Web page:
The base plate 40, as indicated above, is provided with the openings 42, the enlarged portions 44, and the grooves 46 by any conventional material forming operation, but the panel 40 preferably is provided by a single molding or hot pressing operation utilizing either a laminated resin or other plastic construction or a molded Bakelite composition. Since the laminated base plate currently in use includes lamina of a paper product impregnated with a suitable plastic or resin and since the Bakelite composition normally used in providing panels for printed circuits includes approximately forty percent wood filler, the use of a molding operation in which the openings 42, the enlarged portions or recesses 44 and 47, and the channels or grooves 46 are simultaneously formed achieves a result which is not capable of attainment in the printed circuits of the prior art for the reason that, during the molding operation, the outer surfaces of the base plate 40 essentially consists of the liquid portion or phase of the material being molded. The wood filler, in the case of the molded Bakelite composition, and the paper lamina, in the case of the plastic laminated construction, are enclosed within the largely liquid outer portion of the molding composition so that, upon curing, a substantially sealed outer surface is provided for the panel 40, thereby sealing the hydro scopic material provided by the wood filler and paper lamina from contact with the air and thus preventing these materials from absorbing water and providing undesired low resistance paths in the base plate 40. These advantages are not obtained in the prior art wherein the material forming the base plate or panel 40 must be perforated by suitable means following the formation of the insulating panel and during the formation of the printed circuit to provide openings, such as the openings 42. These perforations place the hydroscopic material included in the interior of the base member in contact with the air and thus permit the absorption of moisture and the formation of low resistance conductive paths in the insulating base.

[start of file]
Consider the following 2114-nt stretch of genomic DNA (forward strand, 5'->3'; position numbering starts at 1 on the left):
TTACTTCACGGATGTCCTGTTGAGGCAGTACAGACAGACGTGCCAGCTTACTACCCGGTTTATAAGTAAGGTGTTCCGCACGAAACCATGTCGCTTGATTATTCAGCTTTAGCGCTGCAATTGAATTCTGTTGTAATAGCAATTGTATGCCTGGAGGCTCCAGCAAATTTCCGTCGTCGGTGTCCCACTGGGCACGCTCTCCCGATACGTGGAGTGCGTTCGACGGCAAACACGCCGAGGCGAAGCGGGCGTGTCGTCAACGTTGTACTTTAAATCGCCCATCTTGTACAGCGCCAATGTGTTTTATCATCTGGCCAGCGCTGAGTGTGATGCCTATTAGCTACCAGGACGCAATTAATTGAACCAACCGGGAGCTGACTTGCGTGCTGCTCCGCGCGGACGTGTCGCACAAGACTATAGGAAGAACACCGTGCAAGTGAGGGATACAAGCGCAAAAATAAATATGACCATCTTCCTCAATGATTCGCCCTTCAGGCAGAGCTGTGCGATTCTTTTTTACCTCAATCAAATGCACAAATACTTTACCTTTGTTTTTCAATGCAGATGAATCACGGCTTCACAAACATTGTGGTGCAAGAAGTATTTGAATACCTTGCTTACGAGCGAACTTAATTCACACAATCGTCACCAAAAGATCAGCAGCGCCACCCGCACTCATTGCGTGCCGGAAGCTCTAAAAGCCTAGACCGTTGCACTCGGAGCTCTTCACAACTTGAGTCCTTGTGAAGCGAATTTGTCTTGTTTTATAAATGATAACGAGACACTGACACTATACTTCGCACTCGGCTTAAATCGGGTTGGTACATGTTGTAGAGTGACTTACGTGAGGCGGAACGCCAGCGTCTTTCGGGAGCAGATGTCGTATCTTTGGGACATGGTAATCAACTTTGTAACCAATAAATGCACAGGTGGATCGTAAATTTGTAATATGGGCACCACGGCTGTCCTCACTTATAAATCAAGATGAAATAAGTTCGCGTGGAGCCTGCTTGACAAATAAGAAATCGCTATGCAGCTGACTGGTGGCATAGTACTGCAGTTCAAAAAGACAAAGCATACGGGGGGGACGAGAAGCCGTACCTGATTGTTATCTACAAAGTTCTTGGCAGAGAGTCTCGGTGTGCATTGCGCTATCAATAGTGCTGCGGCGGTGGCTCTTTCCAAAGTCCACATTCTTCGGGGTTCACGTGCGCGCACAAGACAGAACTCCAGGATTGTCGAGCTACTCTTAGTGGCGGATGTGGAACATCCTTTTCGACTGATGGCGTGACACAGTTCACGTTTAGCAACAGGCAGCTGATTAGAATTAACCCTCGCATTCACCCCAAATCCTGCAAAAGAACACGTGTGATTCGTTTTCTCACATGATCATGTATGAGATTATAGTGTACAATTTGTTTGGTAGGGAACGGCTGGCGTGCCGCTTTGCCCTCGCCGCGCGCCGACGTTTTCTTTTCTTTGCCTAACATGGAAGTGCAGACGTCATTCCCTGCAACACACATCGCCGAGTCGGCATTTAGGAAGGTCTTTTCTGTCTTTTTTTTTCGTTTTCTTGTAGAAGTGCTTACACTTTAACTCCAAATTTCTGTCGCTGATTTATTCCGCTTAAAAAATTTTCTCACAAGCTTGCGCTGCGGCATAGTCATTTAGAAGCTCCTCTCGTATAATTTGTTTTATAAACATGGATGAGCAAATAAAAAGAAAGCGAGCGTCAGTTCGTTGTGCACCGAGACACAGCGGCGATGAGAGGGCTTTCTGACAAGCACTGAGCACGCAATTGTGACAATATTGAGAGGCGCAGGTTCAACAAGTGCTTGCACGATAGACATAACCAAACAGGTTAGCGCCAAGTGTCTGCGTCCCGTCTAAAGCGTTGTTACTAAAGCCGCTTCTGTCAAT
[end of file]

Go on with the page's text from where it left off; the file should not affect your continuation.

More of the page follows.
In order to provide guide means for facilitating the insertion of conductive members such as tube socket terminals or leads for circuit components into the openings 42 in the base panel 44), the planel 4th is provided, preferably by molding, with tapered or conical gude means 48 (Fig. 6) in communication with the openings 42, the tapered guide means 48 being formed in that surface of the panel 40 toward which the conductive members are advanced during an automatic assembling operation. Printed circuits are of particular value in electronic or electrical devices in which the assembling is carried on automatically, and, in a large proportion of the machines adapted 'to automatically assemble electronic circuits, the feeding members of various types supply electrical components at predetermined positions relative to a base plate. If, as indicated above, the base plate becomes laterally distorted during the heating and boring operations utilized in the printed circuit techniques of the prior art, the openings in the prior art devices similar to the openings 42 very often are not aligned with the feeding means at the assembling stations and, accordingly, the leads cannot be properly inserted into the base plate. However, by the provision of the tapered guide means 48 in communication with the openings 42 in the printed circuits of the present invention, even though the openings 42 are formed simultaneously with molding the base plate 42 to insure the proper location thereof, the guide means 48 permit a certain latitude of displacement between the feeding means in the component inserting mechanism and the openings 42 in the base plate while insuring the desired insertion of the component leads or other terminal means into the openings 42.